Michigan court rules against Nestle proposal for water pump building

The Michigan Court of Appeals has ruled against Nestle Waters North America's proposal for a building needed to ratchet up a water bottling operation.

A three-judge panel Tuesday sided with Osceola Township, which said the company's plan violates a local zoning ordinance.

The structure would house a booster pump along a pipeline carrying water from a Nestle groundwater well to a loading station in Evart, Michigan.

The company obtained a state permit in 2018 to boost the volume of water it pulls from the well for sale with the Ice Mountain label. It increased production from 250 gallons of water a minute to 400 gallons per minute.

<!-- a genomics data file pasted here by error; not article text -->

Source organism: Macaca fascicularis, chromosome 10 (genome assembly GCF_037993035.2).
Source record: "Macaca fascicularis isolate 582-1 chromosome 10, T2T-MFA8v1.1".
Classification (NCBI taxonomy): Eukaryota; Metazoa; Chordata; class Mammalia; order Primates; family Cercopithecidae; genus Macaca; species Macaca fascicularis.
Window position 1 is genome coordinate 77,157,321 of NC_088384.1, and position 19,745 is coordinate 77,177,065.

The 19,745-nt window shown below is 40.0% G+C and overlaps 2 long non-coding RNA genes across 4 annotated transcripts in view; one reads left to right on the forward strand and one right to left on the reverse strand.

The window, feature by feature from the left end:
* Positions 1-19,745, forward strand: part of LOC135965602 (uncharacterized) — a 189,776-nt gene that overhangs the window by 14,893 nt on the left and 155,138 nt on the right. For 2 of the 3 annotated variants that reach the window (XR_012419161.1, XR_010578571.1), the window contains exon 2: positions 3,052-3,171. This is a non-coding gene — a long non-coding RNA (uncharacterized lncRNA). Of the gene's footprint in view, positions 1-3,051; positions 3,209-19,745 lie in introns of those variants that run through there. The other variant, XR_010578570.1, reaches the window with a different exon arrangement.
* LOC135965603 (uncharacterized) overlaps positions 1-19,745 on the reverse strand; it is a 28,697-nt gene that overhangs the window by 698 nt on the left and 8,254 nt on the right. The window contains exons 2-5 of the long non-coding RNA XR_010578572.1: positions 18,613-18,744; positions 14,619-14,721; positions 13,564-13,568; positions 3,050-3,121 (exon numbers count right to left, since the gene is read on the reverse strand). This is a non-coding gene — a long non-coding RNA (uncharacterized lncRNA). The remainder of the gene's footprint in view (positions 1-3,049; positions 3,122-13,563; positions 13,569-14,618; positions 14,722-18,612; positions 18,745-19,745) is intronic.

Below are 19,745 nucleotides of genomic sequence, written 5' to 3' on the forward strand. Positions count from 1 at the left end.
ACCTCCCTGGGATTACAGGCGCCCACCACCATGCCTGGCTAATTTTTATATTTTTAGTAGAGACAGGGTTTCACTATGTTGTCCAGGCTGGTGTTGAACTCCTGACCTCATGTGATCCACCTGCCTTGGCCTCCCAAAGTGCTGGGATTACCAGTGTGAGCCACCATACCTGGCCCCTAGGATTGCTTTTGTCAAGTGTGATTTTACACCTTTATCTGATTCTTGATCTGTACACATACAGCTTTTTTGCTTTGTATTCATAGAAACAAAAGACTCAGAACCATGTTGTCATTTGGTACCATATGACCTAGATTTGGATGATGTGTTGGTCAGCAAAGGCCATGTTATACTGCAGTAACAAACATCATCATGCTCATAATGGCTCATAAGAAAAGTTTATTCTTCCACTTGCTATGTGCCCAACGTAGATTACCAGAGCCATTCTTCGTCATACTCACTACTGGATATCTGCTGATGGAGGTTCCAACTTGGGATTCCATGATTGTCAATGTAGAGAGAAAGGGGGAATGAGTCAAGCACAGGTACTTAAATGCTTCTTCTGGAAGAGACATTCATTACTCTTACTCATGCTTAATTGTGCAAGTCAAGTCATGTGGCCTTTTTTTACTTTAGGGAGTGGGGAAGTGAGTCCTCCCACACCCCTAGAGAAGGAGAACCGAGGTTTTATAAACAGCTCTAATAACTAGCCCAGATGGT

A circuit judge overruled township officials' rejection of Nestle's building proposal.

The appeals court disagreed, saying Nestle's bottling operation was not an "essential public service" that would justify placing the pump structure in a location zoned for agriculture.

The Great Lakes that surround Michigan are the largest freshwater source on the planet. It's also a reason that Nestle settled Ice Mountain here.

Tucked into Amish country, about 50 miles north of Grand Rapids, is the Stanwood Ice Mountain bottling facility. There, water that comes from fresh water springs in three west Michigan towns fills plastic bottles.